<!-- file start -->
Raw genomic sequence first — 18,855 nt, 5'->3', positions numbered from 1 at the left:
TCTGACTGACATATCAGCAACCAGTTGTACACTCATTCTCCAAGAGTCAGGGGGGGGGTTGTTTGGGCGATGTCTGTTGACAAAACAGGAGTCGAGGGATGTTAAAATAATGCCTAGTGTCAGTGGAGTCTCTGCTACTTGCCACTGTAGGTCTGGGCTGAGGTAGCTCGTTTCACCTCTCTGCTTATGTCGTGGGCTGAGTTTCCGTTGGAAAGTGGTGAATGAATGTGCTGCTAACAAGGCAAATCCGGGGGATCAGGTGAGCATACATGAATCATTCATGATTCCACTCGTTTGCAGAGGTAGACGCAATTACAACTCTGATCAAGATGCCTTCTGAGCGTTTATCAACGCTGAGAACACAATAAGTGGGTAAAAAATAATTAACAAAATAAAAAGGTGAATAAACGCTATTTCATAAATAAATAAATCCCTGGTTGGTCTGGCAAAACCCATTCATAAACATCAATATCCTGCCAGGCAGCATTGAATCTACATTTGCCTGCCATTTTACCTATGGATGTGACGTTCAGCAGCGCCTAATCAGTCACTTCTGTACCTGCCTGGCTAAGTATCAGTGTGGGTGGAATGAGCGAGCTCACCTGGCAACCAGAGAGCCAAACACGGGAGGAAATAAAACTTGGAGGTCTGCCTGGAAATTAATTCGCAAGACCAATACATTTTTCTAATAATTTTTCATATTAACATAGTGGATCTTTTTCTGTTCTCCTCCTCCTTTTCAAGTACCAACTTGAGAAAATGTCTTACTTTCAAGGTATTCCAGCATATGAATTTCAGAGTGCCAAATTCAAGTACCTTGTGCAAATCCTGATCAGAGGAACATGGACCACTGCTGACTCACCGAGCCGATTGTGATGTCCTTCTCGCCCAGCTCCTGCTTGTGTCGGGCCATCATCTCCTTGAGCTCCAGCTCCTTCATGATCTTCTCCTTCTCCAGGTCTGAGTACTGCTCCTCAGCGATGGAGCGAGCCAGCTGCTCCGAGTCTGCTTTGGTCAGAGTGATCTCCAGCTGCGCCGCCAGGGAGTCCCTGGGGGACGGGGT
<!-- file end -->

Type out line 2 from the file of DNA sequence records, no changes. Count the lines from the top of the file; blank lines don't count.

TCTGACTGACATATCAGCAACCAGTTGTACACTCATTCTCCAAGAGTCAGGGGGGGGGTTGTTTGGGCGATGTCTGTTGACAAAACAGGAGTCGAGGGATGTTAAAATAATGCCTAGTGTCAGTGGAGTCTCTGCTACTTGCCACTGTAGGTCTGGGCTGAGGTAGCTCGTTTCACCTCTCTGCTTATGTCGTGGGCTGAGTTTCCGTTGGAAAGTGGTGAATGAATGTGCTGCTAACAAGGCAAATCCGGGGGATCAGGTGAGCATACATGAATCATTCATGATTCCACTCGTTTGCAGAGGTAGACGCAATTACAACTCTGATCAAGATGCCTTCTGAGCGTTTATCAACGCTGAGAACACAATAAGTGGGTAAAAAATAATTAACAAAATAAAAAGGTGAATAAACGCTATTTCATAAATAAATAAATCCCTGGTTGGTCTGGCAAAACCCATTCATAAACATCAATATCCTGCCAGGCAGCATTGAATCTACATTTGCCTGCCATTTTACCTATGGATGTGACGTTCAGCAGCGCCTAATCAGTCACTTCTGTACCTGCCTGGCTAAGTATCAGTGTGGGTGGAATGAGCGAGCTCACCTGGCAACCAGAGAGCCAAACACGGGAGGAAATAAAACTTGGAGGTCTGCCTGGAAATTAATTCGCAAGACCAATACATTTTTCTAATAATTTTTCATATTAACATAGTGGATCTTTTTCTGTTCTCCTCCTCCTTTTCAAGTACCAACTTGAGAAAATGTCTTACTTTCAAGGTATTCCAGCATATGAATTTCAGAGTGCCAAATTCAAGTACCTTGTGCAAATCCTGATCAGAGGAACATGGACCACTGCTGACTCACCGAGCCGATTGTGATGTCCTTCTCGCCCAGCTCCTGCTTGTGTCGGGCCATCATCTCCTTGAGCTCCAGCTCCTTCATGATCTTCTCCTTCTCCAGGTCTGAGTACTGCTCCTCAGCGATGGAGCGAGCCAGCTGCTCCGAGTCTGCTTTGGTCAGAGTGATCTCCAGCTGCGCCGCCAGGGAGTCCCTGGGGGACGGGGT